To yesterday’s post on how public corruption happens here, this is a note on the interplay of misinterpretations about fundamental political issues and misconceived neutrality in scholarship and journalism. In ch. 3 of Must Global Politics Constrain Democracy?, I discuss a common misinterpretation of the Melian dialogue in Thucydides’s History of the Peloponnesian War. Recalling yesterday’s post, Melos marks the height of corruption in the politics and language of the Athenian ambassadors. Yet most international relations scholars and teachers today believe that the ugly position of these anonymous voices – the strong take what they can, the poor suffer what they must - somehow represents great power realism, the leading position historically among academic specialists. That the ambassadors’ position leads to genocide against the Melian men – and the enslavement of the women and children – seems to escape these scholars, for if this is “realism,” then being against “realism” is, for a human being, the same as breathing. Representing what is decent in the democratic assembly, that Pericles and even the watered down Diodotus would have opposed such barbarity seems to escape these teachers. Here an academic talisman – something so widely believed that people are hypnotized by it and do not question it – prevents reading. Both realists and some of their critics assume that the 4 page dialogue out of a 700 page book enunciates a paradigmatic “law of international politics.” For instance, a non-realist, John Vazquez, in his edited book, Classics of International Politics, presents the Melian dialogue as a paradigm of realism.
In contrast, Thucydides sympathized with the Melian magistrates who sought to defend the 700 year freedom of their island. Their hopes in the Spartans, mocked by the Athenian imperialists, echo the hopes of the Athenians in Herodotus’ history of their unlikely and heroic defeat of Persian aggression. The seemingly overpowered Athenians won the battle of Salamis – somehow, the law of the stronger collapsed - and preserved and developed free republics. They founded much of what is decent in Western civilization. But of course, contemporary American international relations scholars don’t know much Greek history, and who has time for Herodotus?
In Thucydides, the slaughter of the Melians turns abruptly, in the next book, into the crazed Athenian invasion of Syracuse. There, the Athenian leader Nicias hopes and hopes, over and over again, as his situation becomes more and more desperate. Thucydides, who writes with Platonic subtletly, means one to hear the words of the Athenian ambassadors in Nicias’ helplessness and hopelessness. In this battle, the great Syracusan leader, Hermocrates, appeals to a different law which Thucydides also indicates: that if ordinary people come together for a common good, they can defeat the unheard of and famous splendor of Athenian imperialism. As in Vietnam, the weak who are many when they unite, can overcome “the strong.” This is a democratic “law of politics,” a democratic realism. The great classicist W. Robert Connor wrote a marvelous book Thucydides in 1984 underlining how he had learned to read Thucydides with open eyes because he learned from Jonathan Schell’s reporting on My Lai. Description conveys truth. In Thucydides’ description of the horrors of Corcyra, as people slaughter each other, words change their values and cease to refer. Thucydides’s description, however, marks this change. To say that in Corcyra, people became confused about the meanings of words does not mean that the historian is.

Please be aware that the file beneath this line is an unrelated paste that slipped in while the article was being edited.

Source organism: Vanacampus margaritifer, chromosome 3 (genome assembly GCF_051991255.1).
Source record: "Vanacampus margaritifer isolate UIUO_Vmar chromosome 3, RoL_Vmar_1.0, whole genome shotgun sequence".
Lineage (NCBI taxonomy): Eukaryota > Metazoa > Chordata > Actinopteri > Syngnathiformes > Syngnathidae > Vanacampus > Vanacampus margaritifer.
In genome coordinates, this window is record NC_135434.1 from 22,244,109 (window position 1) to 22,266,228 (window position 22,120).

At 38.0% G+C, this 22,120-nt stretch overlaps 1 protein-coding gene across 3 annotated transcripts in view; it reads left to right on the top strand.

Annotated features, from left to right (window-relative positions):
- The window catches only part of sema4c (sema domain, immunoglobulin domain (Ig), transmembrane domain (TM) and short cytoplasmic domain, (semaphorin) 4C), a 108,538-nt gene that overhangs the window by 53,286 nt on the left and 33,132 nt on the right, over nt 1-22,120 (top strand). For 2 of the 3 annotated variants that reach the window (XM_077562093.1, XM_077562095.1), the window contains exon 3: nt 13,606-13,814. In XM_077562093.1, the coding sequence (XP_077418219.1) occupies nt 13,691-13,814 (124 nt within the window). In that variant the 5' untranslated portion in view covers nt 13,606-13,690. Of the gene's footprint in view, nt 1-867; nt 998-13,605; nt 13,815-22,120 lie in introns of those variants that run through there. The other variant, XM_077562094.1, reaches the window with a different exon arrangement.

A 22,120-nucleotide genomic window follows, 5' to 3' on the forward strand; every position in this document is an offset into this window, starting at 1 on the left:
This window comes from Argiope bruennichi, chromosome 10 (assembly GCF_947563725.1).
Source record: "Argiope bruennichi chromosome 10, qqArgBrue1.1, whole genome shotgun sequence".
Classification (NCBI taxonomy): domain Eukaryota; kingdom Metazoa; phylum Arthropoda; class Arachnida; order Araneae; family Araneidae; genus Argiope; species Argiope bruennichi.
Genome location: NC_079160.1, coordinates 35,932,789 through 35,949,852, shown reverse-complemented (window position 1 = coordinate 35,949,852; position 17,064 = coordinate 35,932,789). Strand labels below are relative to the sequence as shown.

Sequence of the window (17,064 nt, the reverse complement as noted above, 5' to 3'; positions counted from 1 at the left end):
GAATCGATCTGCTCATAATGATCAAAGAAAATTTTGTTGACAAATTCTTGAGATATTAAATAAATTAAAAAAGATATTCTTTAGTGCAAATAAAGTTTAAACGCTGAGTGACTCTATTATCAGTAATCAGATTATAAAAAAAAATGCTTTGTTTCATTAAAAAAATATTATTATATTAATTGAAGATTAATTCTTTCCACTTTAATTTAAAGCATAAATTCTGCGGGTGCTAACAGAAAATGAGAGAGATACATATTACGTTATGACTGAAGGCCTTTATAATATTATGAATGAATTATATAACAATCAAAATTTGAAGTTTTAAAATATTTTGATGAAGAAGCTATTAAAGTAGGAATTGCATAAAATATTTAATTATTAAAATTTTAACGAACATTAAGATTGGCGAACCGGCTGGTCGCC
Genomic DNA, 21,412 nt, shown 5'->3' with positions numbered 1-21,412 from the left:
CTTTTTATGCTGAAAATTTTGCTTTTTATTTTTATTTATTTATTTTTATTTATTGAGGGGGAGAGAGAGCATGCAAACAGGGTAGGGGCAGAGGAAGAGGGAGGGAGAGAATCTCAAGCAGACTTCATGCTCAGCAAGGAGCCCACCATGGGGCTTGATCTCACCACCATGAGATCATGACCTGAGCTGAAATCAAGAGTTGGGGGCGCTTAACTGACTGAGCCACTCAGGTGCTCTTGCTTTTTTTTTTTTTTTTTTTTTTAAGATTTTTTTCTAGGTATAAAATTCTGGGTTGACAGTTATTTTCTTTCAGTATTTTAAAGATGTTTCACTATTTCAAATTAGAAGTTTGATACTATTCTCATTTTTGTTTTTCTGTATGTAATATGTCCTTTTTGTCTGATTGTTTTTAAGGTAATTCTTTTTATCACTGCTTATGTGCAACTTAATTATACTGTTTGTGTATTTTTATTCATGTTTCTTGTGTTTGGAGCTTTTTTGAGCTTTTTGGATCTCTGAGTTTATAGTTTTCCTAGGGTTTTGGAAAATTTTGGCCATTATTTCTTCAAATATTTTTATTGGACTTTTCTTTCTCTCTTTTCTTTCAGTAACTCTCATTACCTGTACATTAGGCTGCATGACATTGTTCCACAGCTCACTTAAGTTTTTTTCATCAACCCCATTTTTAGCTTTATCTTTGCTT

The vision that “justice is the advantage of the stronger” – Thrasymachus’s position, echoing the Athenian ambassadors – in book 1 of Plato’s Republic is a trope among international relations scholars and thus, among many students who go to their courses. This is but “might makes right.” The resonance of this trope in the coverage of torture in the New York Times or NPR is apparent. The Bush administration adopts torture in violation of international law – it must be doing, in its own words, “enhanced interrogation.” Justice for the Times reporters is the advantage of the stronger. If one thinks about the coverage of the American aggression against Iraq, the point is even clearer. Ahmed Chalabi was interviewed by Judith Miller and Michael Gordon; his words were placed on the front page of the New York Times as fact (James Risen’s skepticism and true words were placed on p. A10 or did not make the paper). Dick Cheney, whose neocon apparatus had helped to connect Chalabi and Miller, then pointed to the front page of the Times to embellish his lies. The Times’s editing did not pretend to neutrality between the anti-war movement and the American occupation; it backed the government explicitly, lying even about the massive anti-War protests in the United States. The reporter of the Saturday, January 15, 2003 anti-War rally of half a million in Washington, to which I and my wife went, left two hours before the rally began – she admitted this because her reporting was so off; yet she wasn’t fired by the Times. She “reported” that organizers were disappointed because only 10,000 people came. NPR echoed this false report. All over the East Coast, outraged people called the Times. On Wednesday, the Times printed a correction, suggesting now that 100,000 came, about a fifth of those who were actually there. The rally filled the mall and buses were still coming in (the rally at which King gave his famous speech I have a dream filled only 2/3 of the mall). Even in the correction, the Times would not print the truth.